Last weekend I attended a neighborhood party. I knew a few people, but they were leaving when I arrived, so I joined a table of neighbors. I didn't know them well other than a friendly wave. As the evening went on, someone brought up the topic of retirement. The average age at the table was around 50. No one knew that I was a financial planner, so I just sat back and listened. I will have to admit it was not easy not to interject. Of course, I eventually had to.
It still amazes me how little people know about planning for their retirement. Two people at the table will be receiving pensions from Ford and plan on retiring at 55. They talked about how they would retire, collect their pension, find another job, or do consulting work. This was when I had to interject. I commented that "There is no guarantee that will happen." I explained I was a financial planner, and from experience, I knew from working with some of my current clients that it is not easy to retire early. Most regret their decision and are now working full or part-time for $8 an hour. They gave up a job making $28 an hour to make $8. I continued, no matter what age you want to retire, make sure to "run the numbers" to make sure you have enough to last for the rest of your life before you retire.
The discussion continued. How much money is enough for retirement? There is no easy answer to this question. What is enough for one person is not enough for another.
What's important to realize is that calculating a retirement savings goal does more than provide you with a dollars and cents estimate of how much you'll need for the future. It also requires you to visualize your retirement dreams' specific details and assess whether your current financial plans are realistic, comprehensive, and up-to-date.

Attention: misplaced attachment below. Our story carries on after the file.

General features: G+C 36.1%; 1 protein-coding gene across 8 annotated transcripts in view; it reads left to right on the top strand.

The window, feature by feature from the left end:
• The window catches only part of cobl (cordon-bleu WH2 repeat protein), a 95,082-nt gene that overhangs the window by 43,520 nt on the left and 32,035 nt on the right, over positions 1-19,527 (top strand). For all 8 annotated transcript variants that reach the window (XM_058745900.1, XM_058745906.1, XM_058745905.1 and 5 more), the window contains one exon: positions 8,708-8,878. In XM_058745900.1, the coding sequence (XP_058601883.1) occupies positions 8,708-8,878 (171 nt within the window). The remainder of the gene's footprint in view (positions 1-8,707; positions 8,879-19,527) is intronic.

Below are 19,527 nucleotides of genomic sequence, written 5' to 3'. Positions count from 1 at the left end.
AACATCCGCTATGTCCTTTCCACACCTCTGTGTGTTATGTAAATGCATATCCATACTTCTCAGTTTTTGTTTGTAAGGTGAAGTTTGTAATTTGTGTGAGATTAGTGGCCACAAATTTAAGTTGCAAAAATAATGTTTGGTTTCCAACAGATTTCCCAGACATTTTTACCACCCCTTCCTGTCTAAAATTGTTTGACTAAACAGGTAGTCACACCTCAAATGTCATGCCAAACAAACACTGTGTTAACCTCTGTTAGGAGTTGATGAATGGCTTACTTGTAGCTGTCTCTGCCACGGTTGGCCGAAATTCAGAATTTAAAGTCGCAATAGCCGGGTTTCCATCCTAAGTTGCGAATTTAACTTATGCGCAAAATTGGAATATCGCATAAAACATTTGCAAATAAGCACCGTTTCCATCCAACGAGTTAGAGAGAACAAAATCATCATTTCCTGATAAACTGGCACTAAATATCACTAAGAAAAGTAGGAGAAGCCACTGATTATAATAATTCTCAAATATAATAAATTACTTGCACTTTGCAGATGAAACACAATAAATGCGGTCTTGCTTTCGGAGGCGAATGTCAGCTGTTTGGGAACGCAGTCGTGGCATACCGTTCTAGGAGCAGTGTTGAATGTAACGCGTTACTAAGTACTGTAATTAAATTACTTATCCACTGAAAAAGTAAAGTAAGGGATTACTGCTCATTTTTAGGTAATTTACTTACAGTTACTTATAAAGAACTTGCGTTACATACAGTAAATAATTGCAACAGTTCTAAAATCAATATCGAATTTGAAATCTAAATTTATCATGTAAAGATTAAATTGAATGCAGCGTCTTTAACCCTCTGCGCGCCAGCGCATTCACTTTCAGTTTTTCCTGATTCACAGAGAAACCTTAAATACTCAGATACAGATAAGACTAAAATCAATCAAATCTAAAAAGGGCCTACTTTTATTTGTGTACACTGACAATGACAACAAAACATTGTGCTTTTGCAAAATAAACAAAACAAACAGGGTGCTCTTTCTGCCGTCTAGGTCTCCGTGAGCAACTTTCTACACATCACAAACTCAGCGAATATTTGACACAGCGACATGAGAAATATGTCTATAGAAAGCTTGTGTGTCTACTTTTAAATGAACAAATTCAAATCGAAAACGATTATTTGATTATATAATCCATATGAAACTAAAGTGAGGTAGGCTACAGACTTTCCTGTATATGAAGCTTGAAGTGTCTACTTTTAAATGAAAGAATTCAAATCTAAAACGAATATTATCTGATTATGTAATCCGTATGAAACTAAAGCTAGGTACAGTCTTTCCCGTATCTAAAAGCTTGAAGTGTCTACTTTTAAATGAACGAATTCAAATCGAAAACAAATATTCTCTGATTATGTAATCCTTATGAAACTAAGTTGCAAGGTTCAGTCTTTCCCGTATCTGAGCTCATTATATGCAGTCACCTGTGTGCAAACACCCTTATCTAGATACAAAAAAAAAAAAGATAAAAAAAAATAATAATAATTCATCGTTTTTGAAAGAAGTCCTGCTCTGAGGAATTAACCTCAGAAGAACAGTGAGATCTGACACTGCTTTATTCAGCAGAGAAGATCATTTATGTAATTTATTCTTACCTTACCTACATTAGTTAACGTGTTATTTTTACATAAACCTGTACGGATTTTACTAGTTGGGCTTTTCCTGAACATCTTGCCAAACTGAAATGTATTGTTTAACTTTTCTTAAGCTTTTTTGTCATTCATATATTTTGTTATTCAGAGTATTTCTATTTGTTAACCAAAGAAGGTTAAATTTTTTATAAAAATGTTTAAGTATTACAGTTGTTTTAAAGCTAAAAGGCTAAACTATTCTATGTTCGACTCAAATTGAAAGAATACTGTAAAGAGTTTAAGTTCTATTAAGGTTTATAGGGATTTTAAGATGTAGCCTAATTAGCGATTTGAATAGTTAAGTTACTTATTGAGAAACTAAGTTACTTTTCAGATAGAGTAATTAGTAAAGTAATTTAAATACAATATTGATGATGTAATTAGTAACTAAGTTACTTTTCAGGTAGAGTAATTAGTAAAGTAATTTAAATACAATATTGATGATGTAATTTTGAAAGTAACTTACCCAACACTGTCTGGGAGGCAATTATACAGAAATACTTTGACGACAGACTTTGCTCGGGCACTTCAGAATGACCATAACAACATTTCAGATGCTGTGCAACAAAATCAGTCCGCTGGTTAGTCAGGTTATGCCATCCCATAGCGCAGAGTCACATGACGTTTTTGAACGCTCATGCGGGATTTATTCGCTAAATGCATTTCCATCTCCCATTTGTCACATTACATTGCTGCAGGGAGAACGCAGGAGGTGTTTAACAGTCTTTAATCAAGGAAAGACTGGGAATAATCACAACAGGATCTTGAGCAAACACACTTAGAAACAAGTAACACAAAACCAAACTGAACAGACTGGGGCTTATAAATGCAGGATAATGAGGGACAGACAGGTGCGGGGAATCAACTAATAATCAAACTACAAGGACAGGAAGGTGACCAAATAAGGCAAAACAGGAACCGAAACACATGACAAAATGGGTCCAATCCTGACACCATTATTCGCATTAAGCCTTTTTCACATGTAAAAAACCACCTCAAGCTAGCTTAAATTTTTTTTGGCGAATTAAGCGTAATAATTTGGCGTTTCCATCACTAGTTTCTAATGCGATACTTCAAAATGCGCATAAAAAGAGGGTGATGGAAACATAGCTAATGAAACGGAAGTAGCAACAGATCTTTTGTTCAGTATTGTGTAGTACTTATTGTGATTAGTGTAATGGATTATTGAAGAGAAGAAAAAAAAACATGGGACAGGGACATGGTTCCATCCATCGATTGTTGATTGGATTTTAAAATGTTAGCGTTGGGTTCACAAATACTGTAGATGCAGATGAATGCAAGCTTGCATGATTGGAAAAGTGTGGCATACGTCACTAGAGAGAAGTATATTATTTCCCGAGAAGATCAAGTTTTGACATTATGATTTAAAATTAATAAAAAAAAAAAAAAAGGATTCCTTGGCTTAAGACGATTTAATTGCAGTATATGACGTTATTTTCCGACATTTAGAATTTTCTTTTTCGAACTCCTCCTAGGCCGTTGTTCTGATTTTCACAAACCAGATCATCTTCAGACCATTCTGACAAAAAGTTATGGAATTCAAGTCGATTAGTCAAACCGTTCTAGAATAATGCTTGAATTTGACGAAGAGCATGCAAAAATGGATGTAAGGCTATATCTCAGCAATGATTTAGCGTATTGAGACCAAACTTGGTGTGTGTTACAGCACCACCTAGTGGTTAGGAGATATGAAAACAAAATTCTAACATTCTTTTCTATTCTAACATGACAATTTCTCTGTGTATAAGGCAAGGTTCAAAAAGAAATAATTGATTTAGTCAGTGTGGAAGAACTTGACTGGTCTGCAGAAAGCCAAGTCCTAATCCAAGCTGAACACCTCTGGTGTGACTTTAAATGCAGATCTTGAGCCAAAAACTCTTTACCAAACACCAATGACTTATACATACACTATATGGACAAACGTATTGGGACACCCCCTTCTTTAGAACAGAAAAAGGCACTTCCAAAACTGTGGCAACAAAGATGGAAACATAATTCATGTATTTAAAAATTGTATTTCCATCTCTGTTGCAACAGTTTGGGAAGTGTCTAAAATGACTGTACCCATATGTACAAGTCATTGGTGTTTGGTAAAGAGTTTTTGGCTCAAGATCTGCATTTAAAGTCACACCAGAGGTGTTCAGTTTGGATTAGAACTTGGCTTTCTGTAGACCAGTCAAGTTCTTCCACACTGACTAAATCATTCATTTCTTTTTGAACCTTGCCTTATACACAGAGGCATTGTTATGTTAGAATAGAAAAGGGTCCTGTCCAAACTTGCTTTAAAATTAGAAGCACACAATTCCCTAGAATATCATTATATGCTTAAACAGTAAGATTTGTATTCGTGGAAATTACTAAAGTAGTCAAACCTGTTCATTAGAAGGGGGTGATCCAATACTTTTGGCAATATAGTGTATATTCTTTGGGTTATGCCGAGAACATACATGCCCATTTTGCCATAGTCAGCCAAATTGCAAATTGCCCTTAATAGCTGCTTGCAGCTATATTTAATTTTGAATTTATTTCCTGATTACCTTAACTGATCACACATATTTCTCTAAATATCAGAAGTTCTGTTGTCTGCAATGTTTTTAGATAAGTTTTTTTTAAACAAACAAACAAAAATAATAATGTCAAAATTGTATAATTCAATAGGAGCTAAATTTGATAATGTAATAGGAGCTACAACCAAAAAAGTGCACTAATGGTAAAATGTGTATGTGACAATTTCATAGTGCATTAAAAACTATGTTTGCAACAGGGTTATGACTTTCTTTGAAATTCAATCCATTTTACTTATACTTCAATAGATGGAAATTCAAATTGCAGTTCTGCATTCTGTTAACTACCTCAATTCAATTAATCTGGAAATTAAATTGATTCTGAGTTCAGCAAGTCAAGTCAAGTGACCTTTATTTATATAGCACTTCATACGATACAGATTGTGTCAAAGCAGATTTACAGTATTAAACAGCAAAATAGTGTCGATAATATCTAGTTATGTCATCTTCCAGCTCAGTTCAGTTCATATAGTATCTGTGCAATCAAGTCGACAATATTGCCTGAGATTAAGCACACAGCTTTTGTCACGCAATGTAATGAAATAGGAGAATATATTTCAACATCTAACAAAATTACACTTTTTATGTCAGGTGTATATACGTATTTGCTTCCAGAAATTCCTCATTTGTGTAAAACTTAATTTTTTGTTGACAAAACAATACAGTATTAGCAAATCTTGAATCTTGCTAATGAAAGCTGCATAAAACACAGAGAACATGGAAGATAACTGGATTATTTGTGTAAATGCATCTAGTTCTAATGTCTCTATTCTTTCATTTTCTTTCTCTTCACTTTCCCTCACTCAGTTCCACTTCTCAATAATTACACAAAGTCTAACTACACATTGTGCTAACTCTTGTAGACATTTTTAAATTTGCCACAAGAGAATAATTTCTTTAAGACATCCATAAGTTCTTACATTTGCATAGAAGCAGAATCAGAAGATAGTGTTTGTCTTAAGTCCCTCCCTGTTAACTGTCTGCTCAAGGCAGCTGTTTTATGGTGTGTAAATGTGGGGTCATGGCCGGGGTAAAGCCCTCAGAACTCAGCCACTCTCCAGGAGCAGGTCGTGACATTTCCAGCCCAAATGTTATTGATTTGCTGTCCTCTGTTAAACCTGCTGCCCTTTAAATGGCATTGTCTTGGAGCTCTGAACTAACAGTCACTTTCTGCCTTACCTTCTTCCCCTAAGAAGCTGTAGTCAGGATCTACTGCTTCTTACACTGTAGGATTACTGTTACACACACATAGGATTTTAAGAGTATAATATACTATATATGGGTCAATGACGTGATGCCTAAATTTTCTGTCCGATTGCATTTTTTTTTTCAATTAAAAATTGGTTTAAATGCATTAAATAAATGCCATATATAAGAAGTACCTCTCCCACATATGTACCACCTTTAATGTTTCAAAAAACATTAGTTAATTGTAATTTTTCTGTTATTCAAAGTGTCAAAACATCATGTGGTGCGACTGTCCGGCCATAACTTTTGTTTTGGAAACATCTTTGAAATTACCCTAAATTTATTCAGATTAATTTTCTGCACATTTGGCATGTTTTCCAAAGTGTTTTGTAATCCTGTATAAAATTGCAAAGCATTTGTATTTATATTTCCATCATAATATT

The following strategies will help you do a better job of identifying and pursuing your retirement savings goals:
- Double-check your assumptions. Before you do anything else, answer these critical questions: When do you plan to retire? How much money will you need each year? Where and when do you plan to get your retirement income? Are your investment expectations in line with the performance potential of the investments you own?
- Use a proper "calculator." The best way to calculate your goal is by using one of the many interactive worksheets now available free of charge online and in print. Each type features questions about your financial situation as well as blank spaces for you to provide answers.
An online version will automatically perform the calculation and respond almost instantly with an estimate of how much you may need for retirement and how much more you should try to save to pursue that goal. If you want assistance, contact a financial planner in your area. Remember that your ultimate goal is to save as much money as possible for retirement regardless of what any calculator might suggest.
- Contribute more. Are you among the almost three-quarters of retirement savers who say they could set aside an extra $20 each week? If so, here's some motivation to actually do it: Contributing an extra $20 each week to your plan could provide you with an additional $51,389 after 20 years or $130,237 after 30 years, assuming 8 percent annual investment returns. This example is hypothetical and for illustrative purposes only. Investment returns cannot be guaranteed.
At the very least, you should try to contribute at least enough to receive the full amount of your employer's matching contribution, if offered. It's also a good idea to increase contributions annually, such as after a pay raise.
After all, when was the last time you heard a retiree complain about having saved too much money in his or her retirement plan?
I am dedicated to walking you through the steps you need to take control of your financial future and prepare you for a secure retirement. Now is the time to start focusing on your finances. Schedule an appointment with us today!